How to Accept & Manage Life as a To-Do List

Ever feel like your life is a to-do list? A never ending catalogue of tasks. An endless ream of must do’s. Life can feel like that sometimes. And, if you’re like me, your mental health falls to the bottom of the list. Along with self-care and the things you enjoy. If this sounds familiar, then the top of your list is probably full of household chores, life admin and supporting others. The question is, amongst all this doing, where are you? What on your list boosts you? Makes you feel alive? Gives you a sense of identity. Recently I’ve realised that my to-do list keeps me so busy with things I need to do to live my life. That I never have time to live my life. Or look after myself for that matter. So, what gives? Literally.

Accept the To-Do List

As many of us know, the to-do list never seems to get any shorter. So, the idea that “I’ll do self-care when [insert relevant point]” is a vicious circle. The to-do list grows quicker than we can tick off items. I’m forever waiting for my life to get less busy or for things to get easier. I tell myself I’ll look after myself then. That I’ll have more time to invest in my mental health. But it never happens. So, accept the to-do list. Accept that if you’re waiting to have time for your mental health. It is unlikely to happen. Accept this and we have a starting point. I know this isn’t necessarily easy. Acceptance rarely is. But we need to acknowledge this before we can take the step towards change. And sometimes we must live through the endless to-do’s before we realise the need for change.

For A Guide to Pressing Pause for Your Mental Health read here.

Be a Priority

Self-care is all about making yourself a priority. It’s not me first, but me too. Once you’ve accepted the to-do list is not going anywhere. And like Alice’s descent into Wonderland; seemingly endless. We realise the need to put ourselves on the to-do list. Doing so changes our narrative on how we look after ourselves. It switches the balance from thinking of everything else as the priority and ourselves as the option. We must be an item on the to-do list. We are a priority.

This change of thinking isn’t easy. If being at the bottom of the to-do list. Or not even on the to-do list is our modus operandi. Then putting ourselves on the to-do list may feel strange or uncomfortable. We may struggle or even fight against it at first. But remember the acceptance. It’s the reason why you must make the change. The perfect time to look after your mental health will not happen. You have to make it happen. So, put yourself on the list and make it as important as everything else. Safeguard it so it doesn’t fall lower on the list or off the list completely.

For Can I Be My Own Priority read here.

Being on the List


Once we’re committed to being on our list. We have to make sure that we will stay there. I’ve committed many times and honestly it’s not always gone to plan. That’s ok. There will be times when something does get in the way and we have to be realistic. But within this flexibility, how can we ensure we stay on the to-do list? Do we need some form of accountability? Perhaps book yourself in somewhere. Whether it’s a gym session, going to the cinema, table at a restaurant or anywhere else. Having a booking will make you less likely to cancel. Or have an accountability buddy. This can work two ways. Either invite someone along, perhaps someone who also struggles to have some time for self-care. Knowing that if you cancel they won’t do self-care either will keep you engaged. Or let someone know that you are going to do it. Ask them to check in with you. We’re better at letting ourselves down than others.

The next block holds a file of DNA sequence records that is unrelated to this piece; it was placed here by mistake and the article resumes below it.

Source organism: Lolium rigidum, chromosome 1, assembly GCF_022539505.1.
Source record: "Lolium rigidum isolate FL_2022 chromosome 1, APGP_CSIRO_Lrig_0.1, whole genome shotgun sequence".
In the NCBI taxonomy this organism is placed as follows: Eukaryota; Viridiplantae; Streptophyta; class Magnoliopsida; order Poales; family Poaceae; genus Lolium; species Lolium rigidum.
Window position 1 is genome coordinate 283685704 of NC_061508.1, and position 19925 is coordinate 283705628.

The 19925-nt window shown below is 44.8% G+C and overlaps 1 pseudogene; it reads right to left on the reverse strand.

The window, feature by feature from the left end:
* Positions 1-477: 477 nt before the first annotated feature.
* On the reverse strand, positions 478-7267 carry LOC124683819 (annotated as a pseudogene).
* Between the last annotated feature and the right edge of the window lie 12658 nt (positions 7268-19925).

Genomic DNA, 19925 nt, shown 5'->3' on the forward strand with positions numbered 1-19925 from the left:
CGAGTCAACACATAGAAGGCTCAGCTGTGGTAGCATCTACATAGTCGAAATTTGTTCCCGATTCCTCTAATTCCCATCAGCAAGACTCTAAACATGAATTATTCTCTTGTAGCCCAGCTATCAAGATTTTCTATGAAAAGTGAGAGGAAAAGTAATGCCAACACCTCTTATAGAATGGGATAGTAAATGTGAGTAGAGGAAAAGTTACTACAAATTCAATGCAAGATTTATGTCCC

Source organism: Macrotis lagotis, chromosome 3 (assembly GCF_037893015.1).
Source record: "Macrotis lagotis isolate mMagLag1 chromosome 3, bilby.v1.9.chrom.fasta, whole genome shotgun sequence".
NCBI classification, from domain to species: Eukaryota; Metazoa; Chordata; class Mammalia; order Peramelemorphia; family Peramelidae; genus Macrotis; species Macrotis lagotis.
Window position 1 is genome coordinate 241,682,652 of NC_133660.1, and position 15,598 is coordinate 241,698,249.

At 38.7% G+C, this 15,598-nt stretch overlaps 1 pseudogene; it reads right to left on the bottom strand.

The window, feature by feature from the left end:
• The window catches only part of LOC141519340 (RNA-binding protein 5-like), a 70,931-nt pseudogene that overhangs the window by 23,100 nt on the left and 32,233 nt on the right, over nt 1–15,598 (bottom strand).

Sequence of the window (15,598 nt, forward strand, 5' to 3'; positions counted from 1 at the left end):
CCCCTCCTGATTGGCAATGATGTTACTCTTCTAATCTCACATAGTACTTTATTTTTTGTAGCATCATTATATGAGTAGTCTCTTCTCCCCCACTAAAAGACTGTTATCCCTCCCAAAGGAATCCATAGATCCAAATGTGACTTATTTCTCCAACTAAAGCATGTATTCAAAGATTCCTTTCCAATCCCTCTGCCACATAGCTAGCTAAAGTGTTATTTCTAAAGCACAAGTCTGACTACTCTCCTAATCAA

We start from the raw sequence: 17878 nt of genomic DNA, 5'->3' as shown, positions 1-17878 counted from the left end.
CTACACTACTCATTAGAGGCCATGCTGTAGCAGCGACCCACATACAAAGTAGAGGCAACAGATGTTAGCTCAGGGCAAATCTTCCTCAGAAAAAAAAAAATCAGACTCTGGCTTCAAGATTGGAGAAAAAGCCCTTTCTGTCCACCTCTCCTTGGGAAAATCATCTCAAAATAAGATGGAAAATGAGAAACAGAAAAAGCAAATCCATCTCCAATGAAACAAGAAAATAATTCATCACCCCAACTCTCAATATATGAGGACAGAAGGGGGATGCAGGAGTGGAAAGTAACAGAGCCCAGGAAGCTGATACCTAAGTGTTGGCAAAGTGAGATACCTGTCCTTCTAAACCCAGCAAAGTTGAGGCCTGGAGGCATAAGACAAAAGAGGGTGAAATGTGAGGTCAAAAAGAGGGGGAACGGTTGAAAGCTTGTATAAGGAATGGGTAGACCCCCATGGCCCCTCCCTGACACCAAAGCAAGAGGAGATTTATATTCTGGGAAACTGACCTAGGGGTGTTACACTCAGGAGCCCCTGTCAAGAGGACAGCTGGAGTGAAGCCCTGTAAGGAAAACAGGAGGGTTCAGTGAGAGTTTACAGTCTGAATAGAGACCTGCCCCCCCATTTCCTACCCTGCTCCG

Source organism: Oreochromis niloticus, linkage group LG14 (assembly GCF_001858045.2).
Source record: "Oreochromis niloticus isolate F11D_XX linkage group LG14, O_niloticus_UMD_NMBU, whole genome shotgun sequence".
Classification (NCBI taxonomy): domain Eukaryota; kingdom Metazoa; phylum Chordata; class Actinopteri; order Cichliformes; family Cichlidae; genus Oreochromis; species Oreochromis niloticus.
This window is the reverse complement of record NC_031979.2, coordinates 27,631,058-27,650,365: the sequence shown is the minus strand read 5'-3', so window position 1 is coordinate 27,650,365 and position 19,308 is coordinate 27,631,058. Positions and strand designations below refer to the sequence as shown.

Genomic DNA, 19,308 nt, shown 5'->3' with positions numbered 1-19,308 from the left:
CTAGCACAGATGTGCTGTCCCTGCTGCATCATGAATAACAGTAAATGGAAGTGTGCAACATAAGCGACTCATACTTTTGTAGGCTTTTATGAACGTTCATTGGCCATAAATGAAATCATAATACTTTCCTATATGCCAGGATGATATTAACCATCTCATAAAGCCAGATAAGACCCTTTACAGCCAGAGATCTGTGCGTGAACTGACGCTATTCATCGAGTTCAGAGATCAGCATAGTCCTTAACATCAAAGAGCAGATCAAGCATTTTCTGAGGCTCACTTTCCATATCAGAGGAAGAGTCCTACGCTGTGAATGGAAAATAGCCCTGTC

For A Guide to Prioritizing Self-Care By Prioritizing You read here.

More Me. More To-Do.

Paradoxically, being on the list will help you get through the list. And perhaps, in a perfect world, will give you even more time for yourself. We know that when life is a to-do list, burnout is a real threat. We’re not built to always be on the go. Humans need downtime. We are not machines. And yet we act like we are. But think about how we react to others. Ever told a fried to stay home and look after themselves when feeling under par? Insisted that your children have a nap? Or parent put their feet up? We seem to have two different sets of expectations for ourselves and others. We know and often actively encourage others to slow down. But expect ourselves to always be able to push through and carry on.

We know the more that we do this, the quicker we burnout. And the quicker we burnout, the less productive we become. Our energy and motivation wanes. So, the more we invest in ourselves, the better we will work. Thus, we maximize our ability to do. Looking after ourselves, having ourselves on the to-do list, ensures we get through it that much quicker. It’s win-win.

What are your thoughts? Does life feel like a to-do list? Any tips for getting through and prioritizing yourself? As always let me know below.

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6 thoughts on “How to Accept & Manage Life as a To-Do List

  1. I had never considered putting myself on the list as such, but that’s a really good point. Interesting post, I enjoyed reading x

  2. Ooh I really love this! Sometimes it really does feel like the to-do list is never ending. I hadn’t thought about putting myself on the list before but I think it’s a really valid point and a great way to make yourself a priority. Thank you so much for sharing!

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